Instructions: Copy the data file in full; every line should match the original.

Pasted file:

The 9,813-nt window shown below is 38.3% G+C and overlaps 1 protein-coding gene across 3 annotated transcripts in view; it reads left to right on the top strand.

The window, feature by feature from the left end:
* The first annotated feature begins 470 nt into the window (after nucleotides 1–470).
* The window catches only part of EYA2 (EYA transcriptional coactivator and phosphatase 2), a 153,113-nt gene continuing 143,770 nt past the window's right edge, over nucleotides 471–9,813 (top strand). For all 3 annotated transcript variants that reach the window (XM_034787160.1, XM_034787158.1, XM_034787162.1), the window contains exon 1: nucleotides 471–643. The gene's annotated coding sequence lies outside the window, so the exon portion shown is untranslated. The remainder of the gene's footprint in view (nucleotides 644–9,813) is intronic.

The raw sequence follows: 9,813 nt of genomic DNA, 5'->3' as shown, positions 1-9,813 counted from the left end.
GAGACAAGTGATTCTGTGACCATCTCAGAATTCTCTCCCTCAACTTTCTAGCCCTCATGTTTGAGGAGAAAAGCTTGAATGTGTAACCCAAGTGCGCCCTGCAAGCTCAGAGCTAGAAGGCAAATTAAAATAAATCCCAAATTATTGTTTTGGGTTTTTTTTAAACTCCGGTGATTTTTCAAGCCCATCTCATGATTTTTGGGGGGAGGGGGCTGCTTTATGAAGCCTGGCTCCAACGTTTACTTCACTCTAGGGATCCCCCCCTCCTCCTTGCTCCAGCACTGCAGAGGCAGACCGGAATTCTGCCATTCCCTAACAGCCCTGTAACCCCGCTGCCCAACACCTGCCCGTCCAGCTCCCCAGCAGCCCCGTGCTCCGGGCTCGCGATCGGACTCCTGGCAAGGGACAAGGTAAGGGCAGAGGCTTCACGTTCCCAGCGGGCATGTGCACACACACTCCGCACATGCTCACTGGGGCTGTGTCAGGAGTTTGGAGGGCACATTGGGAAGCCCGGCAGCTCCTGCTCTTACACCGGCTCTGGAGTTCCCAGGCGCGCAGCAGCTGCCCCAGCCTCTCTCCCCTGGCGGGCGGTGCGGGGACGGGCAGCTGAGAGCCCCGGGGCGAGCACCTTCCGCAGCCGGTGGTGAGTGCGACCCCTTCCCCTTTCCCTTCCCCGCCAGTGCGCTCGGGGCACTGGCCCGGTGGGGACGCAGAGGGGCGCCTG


The 9,813-nt window shown below is 38.3% G+C and overlaps 1 protein-coding gene across 3 annotated transcripts in view; it reads left to right on the top strand.

The window, feature by feature from the left end:
* The first annotated feature begins 470 nt into the window (after nucleotides 1–470).
* The window catches only part of EYA2 (EYA transcriptional coactivator and phosphatase 2), a 153,113-nt gene continuing 143,770 nt past the window's right edge, over nucleotides 471–9,813 (top strand). For all 3 annotated transcript variants that reach the window (XM_034787160.1, XM_034787158.1, XM_034787162.1), the window contains exon 1: nucleotides 471–643. The gene's annotated coding sequence lies outside the window, so the exon portion shown is untranslated. The remainder of the gene's footprint in view (nucleotides 644–9,813) is intronic.

The raw sequence follows: 9,813 nt of genomic DNA, 5'->3' as shown, positions 1-9,813 counted from the left end.
GAGACAAGTGATTCTGTGACCATCTCAGAATTCTCTCCCTCAACTTTCTAGCCCTCATGTTTGAGGAGAAAAGCTTGAATGTGTAACCCAAGTGCGCCCTGCAAGCTCAGAGCTAGAAGGCAAATTAAAATAAATCCCAAATTATTGTTTTGGGTTTTTTTTAAACTCCGGTGATTTTTCAAGCCCATCTCATGATTTTTGGGGGGAGGGGGCTGCTTTATGAAGCCTGGCTCCAACGTTTACTTCACTCTAGGGATCCCCCCCTCCTCCTTGCTCCAGCACTGCAGAGGCAGACCGGAATTCTGCCATTCCCTAACAGCCCTGTAACCCCGCTGCCCAACACCTGCCCGTCCAGCTCCCCAGCAGCCCCGTGCTCCGGGCTCGCGATCGGACTCCTGGCAAGGGACAAGGTAAGGGCAGAGGCTTCACGTTCCCAGCGGGCATGTGCACACACACTCCGCACATGCTCACTGGGGCTGTGTCAGGAGTTTGGAGGGCACATTGGGAAGCCCGGCAGCTCCTGCTCTTACACCGGCTCTGGAGTTCCCAGGCGCGCAGCAGCTGCCCCAGCCTCTCTCCCCTGGCGGGCGGTGCGGGGACGGGCAGCTGAGAGCCCCGGGGCGAGCACCTTCCGCAGCCGGTGGTGAGTGCGACCCCTTCCCCTTTCCCTTCCCCGCCAGTGCGCTCGGGGCACTGGCCCGGTGGGGACGCAGAGGGGCGCCTG